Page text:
By Patrick Ngugi
I am not sure what made me notice her. Was it her tall gawky appearance, or the totally black outfit she wore, the black jeans trouser and jacket? Perhaps it was the dark glasses – I don’t know – probably it was all three.
The bus was full except for two seats. One at the back, and the other one next to me. The girl entered and looked around, and being the man that I was, I silently hoped that the beautiful thing would come and sit next to me.
I found myself unconsciously shifting my body from the edge of the seat to the wall of the bus so that I could make space for the beautiful lass. She saw the two seats and thank my stars, she came and sat next to me. I pretended to scroll on my facebook wall on my tablet, to hide my interest in her.
She wore a fait but sweet smelling perfume. She then dislodged the rucksack from her back and placed it on her long lovely laps.
She then readjusted the dark glasses on her face by pushing them further up the bridge of her nose by her slender index finger and briefly stared in my direction. I forced a sheepish smile when her bespectacled gaze met my naked eyes. Her face was expressionless and I felt a shudder down my spine when she responded with a brief artificial smile.
I could not see her eyes but I could feel that they weren’t the friendly sort.
I had the urge to look at her straight in the eye and unleash one of my killer smiles, but something held me back.
As the bus moved on, I struggled within myself to concentrate on the article I was reading on my tablet but I couldn’t. The mysterious beautiful girl had stolen my attention.
Someone tapped my shoulder and I looked up
However, I could not stare directly at her since I did not want to be caught ogling – so all I could do was to steal glances, look at her from the corner of my eyes, and pretend that I was looking past her, but actually training my eyes on her.
It was difficult to tell her age – she could have been anywhere between 18 and 25. She was of light complexion but I couldn’t see her eyes due to the dark glasses she wore. Her lips were firm with light crimson lipstick – the same colour on her well manicured nails.
She was so angelic, so beautiful that I raked my ‘rioting’ mind, looking for an original pickup line. Meeting such a lovely lass was not an everyday occurrence. I had to get to know this lovely lass of mine [I had already claimed her in my mind].
She was the type of a chick for whom you would change your destination just to win her.
Someone tapped my shoulder and I looked up. It was the conductor. I reached for my wallet – took it and fished out Sh200 note and gave it to him. I looked at my lovely lass perusing her breast pocket apparently looking for the fare.
“For both?” the conductor asked as he took the note from me. He was pointing at the girl and me. I immediately saw the opportunity.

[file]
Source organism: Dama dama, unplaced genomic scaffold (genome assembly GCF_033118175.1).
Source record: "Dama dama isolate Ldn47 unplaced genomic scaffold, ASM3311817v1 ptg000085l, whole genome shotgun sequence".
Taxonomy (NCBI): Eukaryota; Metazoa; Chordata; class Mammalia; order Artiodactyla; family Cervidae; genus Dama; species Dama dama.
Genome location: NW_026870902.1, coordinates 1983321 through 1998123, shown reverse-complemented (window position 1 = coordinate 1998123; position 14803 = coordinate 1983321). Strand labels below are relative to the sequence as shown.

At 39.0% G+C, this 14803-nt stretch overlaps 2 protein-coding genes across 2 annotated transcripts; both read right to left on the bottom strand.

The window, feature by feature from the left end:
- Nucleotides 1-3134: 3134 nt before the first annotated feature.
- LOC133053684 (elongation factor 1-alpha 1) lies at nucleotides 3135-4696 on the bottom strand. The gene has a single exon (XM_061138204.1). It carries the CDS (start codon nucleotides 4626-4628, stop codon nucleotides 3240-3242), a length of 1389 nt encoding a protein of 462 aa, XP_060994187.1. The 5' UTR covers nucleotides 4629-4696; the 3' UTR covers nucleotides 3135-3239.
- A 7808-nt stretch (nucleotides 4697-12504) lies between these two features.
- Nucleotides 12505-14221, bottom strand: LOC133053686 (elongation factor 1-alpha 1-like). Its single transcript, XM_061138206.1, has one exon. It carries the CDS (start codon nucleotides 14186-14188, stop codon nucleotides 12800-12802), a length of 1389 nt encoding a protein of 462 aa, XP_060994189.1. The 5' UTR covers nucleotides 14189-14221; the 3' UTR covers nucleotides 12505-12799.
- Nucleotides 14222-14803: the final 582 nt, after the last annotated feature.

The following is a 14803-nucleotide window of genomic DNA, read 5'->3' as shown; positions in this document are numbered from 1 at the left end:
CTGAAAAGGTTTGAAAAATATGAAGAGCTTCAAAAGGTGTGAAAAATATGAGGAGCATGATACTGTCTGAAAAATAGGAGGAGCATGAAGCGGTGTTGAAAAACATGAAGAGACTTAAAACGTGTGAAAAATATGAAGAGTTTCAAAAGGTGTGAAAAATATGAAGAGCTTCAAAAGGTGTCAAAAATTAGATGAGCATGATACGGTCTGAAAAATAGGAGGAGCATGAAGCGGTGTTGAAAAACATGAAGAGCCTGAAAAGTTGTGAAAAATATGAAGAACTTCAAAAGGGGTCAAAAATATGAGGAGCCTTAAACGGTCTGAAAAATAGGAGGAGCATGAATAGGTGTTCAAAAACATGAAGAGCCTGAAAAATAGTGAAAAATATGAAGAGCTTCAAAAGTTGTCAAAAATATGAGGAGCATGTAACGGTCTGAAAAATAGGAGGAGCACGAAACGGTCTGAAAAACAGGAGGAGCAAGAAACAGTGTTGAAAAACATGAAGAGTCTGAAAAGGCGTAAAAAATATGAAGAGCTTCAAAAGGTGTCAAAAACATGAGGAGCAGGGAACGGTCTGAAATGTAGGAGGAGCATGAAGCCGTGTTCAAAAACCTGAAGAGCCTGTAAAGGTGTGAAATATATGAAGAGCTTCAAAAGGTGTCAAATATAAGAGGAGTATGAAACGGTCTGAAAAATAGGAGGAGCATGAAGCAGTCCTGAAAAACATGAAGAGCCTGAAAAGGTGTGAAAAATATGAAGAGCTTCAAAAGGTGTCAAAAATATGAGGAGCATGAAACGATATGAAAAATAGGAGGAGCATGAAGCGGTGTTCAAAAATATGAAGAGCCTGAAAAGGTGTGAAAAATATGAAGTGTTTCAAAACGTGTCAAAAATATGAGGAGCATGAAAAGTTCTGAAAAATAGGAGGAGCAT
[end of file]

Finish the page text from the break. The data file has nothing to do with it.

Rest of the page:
“Yes,” I said nodding vigorously.
The conductor issued two tickets, gave me one and the lady the other, and went on to the next passengers.
The pick-up line was no longer necessary… These things just happen.
“Thanks,” she said flashing half a smile.
Further attempts at getting her interest fell flat
“Do you live in Amani?” I asked flashing the killer smile – but it did not work. She just nodded and gave a weaker smile. Either she was not interested in my chit chat, or her mind was preoccupied with some passing matter.
Further attempts at getting her interest fell flat and I gave up and continued to read.
I looked up from my reading several minutes later and in the bright blue florescent light she resembled a royalty from dream land. Her mesmerizing and mysterious beauty transported my mind to magical world of utopia.
The bus stopped at Pamoja shopping centre to pick several late drinkers. This stage was notorious for picking drunkards who would sing loudly and quarrel with the conductor over fare, or any passengers who complained about them.
But the four passengers who just boarded did not behave like drunkards. They took their seats and we soon forgot about them – but for a short time, after which we would remember them for a very long time.
I was just about to make another attempt at my lovely lass when all of a sudden there was a shriek – a war cry of sorts. Looking up, I saw the four new passengers standing up and… Lord have mercy! They were armed with weapons. Two had pistols and the other two had knives.
As our shocked minds and thumping hearts tried to decipher what was happening, the ringleader gave the orders.
You will all die if you continue shouting and screaming
“Be still… be very quiet… or we’ll send you to hell if you make any noise!” he scowled.
Some women – and of course a few men – started to whimper. Some, particularly the ladies were uncontrollably screaming, but for a brief spell as the armed men shouted profanities and commands to shut up.
“I said you will all die if you continue shouting and screaming. This is a hijack and we can do anything to you that we please,” the ringleader [hooded] said.
Apparently the driver had been ordered to increase the volume of the music so as to drown the screams – he had also dimmed the lights in the vehicle.
My heart had stopped beating, my stomach was full of water and my hair stood still.
I happened to look at my lovely lass and was surprised to see that she was as cool as cucumber. She was motionless, and a slight smile drawn across her face.
Gosh! What kind of a woman was this lady who seemed to have nerves of steel?
The ring leader continued to order the whimpering passengers to keep quiet as his henchmen walked the aisle threatening those who seemed to disobey. They ripped men’s caps in order to see their faces, and also yanked necklaces and chains off women.
As one of them reached my lovely lass, he yanked off her glasses and put them on himself. The lass never said a word but looked at him without flinching. I thought I’d die there and then.
“Wewe,” the crook told her, “I will deal with you later,” he said and left.
My lovely lass said nothing though I thought she lifted the middle finger at him as he left.
The bus stopped in the middle of a field
Then we saw the matatu swerve into a side road and driving away from the main road.
Women shrieked more and more were slapped, but my lass seemed to enjoy this with a smile on her face and hands clutching at the rucksack.
The bus stopped in the middle of a field. We could see lights in the distance and as a thought crossed my mind that even if we screamed as loud as we could, help wouldn’t find its way here, unless a miracle happened.